so, i am returning this book for which i had such high expectations. i kept listening to it, convinced that it must be some ignorance on my part that i couldnt follow it, because of all the very high reviews. well maybe it IS just me. but i am a lover in general of just this type of historical book so it isnt as if the genre is foreign to me. regardless, i think i can find something i can finish that will be not such an unpleasant labor.
Ann Rule sets the standard for true-crime books. I have yet to discover another author that comes close. If it is by Ann Rule, you know you are getting the very best, and you will be sucked in and taken away into another universe.
She does meticulous research the reader benefits from, and she adds a depth to the telling of the facts that comes from very deep understanding of her topic. Over decades of focusing on true crime, she has perfected the art of telling these stories like no one ever has.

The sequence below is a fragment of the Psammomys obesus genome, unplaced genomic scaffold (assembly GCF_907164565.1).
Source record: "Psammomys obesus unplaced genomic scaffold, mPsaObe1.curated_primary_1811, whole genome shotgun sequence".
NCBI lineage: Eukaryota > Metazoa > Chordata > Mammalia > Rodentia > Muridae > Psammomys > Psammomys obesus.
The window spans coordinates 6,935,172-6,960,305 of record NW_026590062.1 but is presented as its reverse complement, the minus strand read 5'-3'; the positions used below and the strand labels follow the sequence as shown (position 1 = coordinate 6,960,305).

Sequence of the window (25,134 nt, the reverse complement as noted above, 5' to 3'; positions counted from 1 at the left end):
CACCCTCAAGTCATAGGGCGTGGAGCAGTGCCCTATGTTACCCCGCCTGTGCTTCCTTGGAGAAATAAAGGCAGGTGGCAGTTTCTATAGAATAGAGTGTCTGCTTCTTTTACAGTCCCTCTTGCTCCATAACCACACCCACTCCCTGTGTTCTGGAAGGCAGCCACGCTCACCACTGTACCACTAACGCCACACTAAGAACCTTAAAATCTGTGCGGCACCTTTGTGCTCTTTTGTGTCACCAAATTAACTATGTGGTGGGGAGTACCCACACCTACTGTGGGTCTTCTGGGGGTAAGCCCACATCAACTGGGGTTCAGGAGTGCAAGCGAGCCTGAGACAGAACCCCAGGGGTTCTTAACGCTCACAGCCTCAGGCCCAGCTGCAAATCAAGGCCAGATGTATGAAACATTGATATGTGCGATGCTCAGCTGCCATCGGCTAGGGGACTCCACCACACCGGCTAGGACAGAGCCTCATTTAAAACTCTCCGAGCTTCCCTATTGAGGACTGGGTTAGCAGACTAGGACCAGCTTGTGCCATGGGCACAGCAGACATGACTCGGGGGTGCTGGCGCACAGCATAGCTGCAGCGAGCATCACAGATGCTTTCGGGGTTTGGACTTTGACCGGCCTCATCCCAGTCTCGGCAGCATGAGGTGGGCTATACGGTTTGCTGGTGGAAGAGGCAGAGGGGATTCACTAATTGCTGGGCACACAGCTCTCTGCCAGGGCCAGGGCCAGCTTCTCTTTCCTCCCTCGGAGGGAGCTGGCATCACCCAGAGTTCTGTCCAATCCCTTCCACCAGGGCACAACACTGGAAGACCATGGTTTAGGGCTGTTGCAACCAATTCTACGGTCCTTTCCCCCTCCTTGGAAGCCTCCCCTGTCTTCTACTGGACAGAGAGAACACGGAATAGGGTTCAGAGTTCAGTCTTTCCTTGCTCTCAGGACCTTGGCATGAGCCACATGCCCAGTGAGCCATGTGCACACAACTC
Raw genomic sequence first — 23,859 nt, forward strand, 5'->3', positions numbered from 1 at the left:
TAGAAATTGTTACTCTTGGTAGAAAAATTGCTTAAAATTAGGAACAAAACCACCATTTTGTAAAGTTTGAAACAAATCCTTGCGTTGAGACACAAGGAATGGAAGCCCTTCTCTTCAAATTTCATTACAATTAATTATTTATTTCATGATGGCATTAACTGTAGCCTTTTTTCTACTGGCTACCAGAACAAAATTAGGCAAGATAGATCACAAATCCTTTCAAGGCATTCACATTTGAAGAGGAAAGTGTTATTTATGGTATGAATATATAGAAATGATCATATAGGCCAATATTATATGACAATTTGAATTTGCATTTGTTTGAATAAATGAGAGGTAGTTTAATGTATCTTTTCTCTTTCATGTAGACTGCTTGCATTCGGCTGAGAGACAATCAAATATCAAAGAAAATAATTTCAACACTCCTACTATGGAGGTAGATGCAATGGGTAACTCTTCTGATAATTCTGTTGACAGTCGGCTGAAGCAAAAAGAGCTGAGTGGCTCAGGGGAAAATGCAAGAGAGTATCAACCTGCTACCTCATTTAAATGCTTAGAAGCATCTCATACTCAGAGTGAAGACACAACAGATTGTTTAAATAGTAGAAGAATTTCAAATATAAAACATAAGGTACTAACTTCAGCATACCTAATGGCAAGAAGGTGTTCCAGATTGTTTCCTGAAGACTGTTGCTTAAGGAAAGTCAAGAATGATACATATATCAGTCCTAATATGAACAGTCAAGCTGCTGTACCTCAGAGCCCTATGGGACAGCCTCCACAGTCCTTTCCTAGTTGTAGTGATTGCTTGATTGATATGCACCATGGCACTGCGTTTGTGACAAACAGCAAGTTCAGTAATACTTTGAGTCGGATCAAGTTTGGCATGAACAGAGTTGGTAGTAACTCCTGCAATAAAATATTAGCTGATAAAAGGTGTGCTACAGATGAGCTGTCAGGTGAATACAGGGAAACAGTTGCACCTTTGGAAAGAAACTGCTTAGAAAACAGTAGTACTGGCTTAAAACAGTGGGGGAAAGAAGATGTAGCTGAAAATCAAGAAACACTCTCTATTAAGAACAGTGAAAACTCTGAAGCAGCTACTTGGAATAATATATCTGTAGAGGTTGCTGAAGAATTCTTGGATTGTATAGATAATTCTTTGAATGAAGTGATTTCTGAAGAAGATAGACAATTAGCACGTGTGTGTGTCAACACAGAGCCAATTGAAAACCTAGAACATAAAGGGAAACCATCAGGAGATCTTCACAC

This work is unique in that Ann actually knew the serial killer personally, had worked with him and maintained ties of friendship with him even after his trouble with the law began. So she had more than a bird's eye view, more than police records and media articles. That aspect - her own emotional involvement - adds another layer of interest but does not get in the way of her strict discipline in relating the facts and unfolding the story, to her credit.
There's no way you can go wrong with this book. Treat yourself.